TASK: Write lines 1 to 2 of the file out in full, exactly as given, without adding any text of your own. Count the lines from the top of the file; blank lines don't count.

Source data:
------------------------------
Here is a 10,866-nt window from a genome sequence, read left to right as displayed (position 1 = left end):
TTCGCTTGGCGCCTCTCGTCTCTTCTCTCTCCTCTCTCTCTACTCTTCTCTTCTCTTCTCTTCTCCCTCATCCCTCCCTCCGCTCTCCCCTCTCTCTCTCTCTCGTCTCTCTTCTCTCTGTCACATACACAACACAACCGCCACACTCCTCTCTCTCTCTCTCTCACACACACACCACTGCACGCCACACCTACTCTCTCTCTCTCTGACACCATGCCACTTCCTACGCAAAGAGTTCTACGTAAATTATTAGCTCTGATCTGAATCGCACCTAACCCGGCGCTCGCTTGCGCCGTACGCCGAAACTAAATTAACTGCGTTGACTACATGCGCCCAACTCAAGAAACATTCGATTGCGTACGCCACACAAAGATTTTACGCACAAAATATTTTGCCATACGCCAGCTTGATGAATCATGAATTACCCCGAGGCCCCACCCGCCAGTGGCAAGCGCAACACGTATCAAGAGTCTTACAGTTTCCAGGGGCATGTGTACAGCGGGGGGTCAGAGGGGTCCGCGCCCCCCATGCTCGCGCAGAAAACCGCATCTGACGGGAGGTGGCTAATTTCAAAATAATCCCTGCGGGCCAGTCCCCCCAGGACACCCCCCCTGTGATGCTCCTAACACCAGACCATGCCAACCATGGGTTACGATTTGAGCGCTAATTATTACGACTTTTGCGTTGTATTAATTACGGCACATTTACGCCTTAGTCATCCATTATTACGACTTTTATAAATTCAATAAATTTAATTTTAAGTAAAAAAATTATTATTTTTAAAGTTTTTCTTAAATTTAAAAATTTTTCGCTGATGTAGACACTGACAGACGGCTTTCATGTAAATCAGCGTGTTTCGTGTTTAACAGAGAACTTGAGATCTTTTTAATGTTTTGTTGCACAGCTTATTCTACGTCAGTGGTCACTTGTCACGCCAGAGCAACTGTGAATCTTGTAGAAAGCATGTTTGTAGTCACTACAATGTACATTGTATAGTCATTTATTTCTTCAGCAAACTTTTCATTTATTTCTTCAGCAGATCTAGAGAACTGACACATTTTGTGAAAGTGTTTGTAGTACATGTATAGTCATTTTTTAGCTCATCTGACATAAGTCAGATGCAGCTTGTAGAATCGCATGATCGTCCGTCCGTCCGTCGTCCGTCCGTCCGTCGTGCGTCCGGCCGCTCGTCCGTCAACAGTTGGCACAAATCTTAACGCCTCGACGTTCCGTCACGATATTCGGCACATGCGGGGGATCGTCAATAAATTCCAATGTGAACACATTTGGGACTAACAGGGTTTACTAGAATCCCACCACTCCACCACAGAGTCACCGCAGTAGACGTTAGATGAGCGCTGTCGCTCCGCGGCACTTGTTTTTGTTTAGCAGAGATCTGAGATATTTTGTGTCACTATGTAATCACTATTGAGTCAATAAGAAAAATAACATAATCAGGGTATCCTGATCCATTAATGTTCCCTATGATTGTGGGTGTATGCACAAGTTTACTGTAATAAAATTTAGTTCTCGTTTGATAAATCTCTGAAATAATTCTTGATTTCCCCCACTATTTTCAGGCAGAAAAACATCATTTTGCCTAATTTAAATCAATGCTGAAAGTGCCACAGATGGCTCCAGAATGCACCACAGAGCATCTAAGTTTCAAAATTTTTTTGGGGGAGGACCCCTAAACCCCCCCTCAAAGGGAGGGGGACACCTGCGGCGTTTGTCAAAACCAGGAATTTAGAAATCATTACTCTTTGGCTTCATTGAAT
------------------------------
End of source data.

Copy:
Here is a 10,866-nt window from a genome sequence, read left to right as displayed (position 1 = left end):
TTCGCTTGGCGCCTCTCGTCTCTTCTCTCTCCTCTCTCTCTACTCTTCTCTTCTCTTCTCTTCTCCCTCATCCCTCCCTCCGCTCTCCCCTCTCTCTCTCTCTCGTCTCTCTTCTCTCTGTCACATACACAACACAACCGCCACACTCCTCTCTCTCTCTCTCTCACACACACACCACTGCACGCCACACCTACTCTCTCTCTCTCTGACACCATGCCACTTCCTACGCAAAGAGTTCTACGTAAATTATTAGCTCTGATCTGAATCGCACCTAACCCGGCGCTCGCTTGCGCCGTACGCCGAAACTAAATTAACTGCGTTGACTACATGCGCCCAACTCAAGAAACATTCGATTGCGTACGCCACACAAAGATTTTACGCACAAAATATTTTGCCATACGCCAGCTTGATGAATCATGAATTACCCCGAGGCCCCACCCGCCAGTGGCAAGCGCAACACGTATCAAGAGTCTTACAGTTTCCAGGGGCATGTGTACAGCGGGGGGTCAGAGGGGTCCGCGCCCCCCATGCTCGCGCAGAAAACCGCATCTGACGGGAGGTGGCTAATTTCAAAATAATCCCTGCGGGCCAGTCCCCCCAGGACACCCCCCCTGTGATGCTCCTAACACCAGACCATGCCAACCATGGGTTACGATTTGAGCGCTAATTATTACGACTTTTGCGTTGTATTAATTACGGCACATTTACGCCTTAGTCATCCATTATTACGACTTTTATAAATTCAATAAATTTAATTTTAAGTAAAAAAATTATTATTTTTAAAGTTTTTCTTAAATTTAAAAATTTTTCGCTGATGTAGACACTGACAGACGGCTTTCATGTAAATCAGCGTGTTTCGTGTTTAACAGAGAACTTGAGATCTTTTTAATGTTTTGTTGCACAGCTTATTCTACGTCAGTGGTCACTTGTCACGCCAGAGCAACTGTGAATCTTGTAGAAAGCATGTTTGTAGTCACTACAATGTACATTGTATAGTCATTTATTTCTTCAGCAAACTTTTCATTTATTTCTTCAGCAGATCTAGAGAACTGACACATTTTGTGAAAGTGTTTGTAGTACATGTATAGTCATTTTTTAGCTCATCTGACATAAGTCAGATGCAGCTTGTAGAATCGCATGATCGTCCGTCCGTCCGTCGTCCGTCCGTCCGTCGTGCGTCCGGCCGCTCGTCCGTCAACAGTTGGCACAAATCTTAACGCCTCGACGTTCCGTCACGATATTCGGCACATGCGGGGGATCGTCAATAAATTCCAATGTGAACACATTTGGGACTAACAGGGTTTACTAGAATCCCACCACTCCACCACAGAGTCACCGCAGTAGACGTTAGATGAGCGCTGTCGCTCCGCGGCACTTGTTTTTGTTTAGCAGAGATCTGAGATATTTTGTGTCACTATGTAATCACTATTGAGTCAATAAGAAAAATAACATAATCAGGGTATCCTGATCCATTAATGTTCCCTATGATTGTGGGTGTATGCACAAGTTTACTGTAATAAAATTTAGTTCTCGTTTGATAAATCTCTGAAATAATTCTTGATTTCCCCCACTATTTTCAGGCAGAAAAACATCATTTTGCCTAATTTAAATCAATGCTGAAAGTGCCACAGATGGCTCCAGAATGCACCACAGAGCATCTAAGTTTCAAAATTTTTTTGGGGGAGGACCCCTAAACCCCCCCTCAAAGGGAGGGGGACACCTGCGGCGTTTGTCAAAACCAGGAATTTAGAAATCATTACTCTTTGGCTTCATTGAAT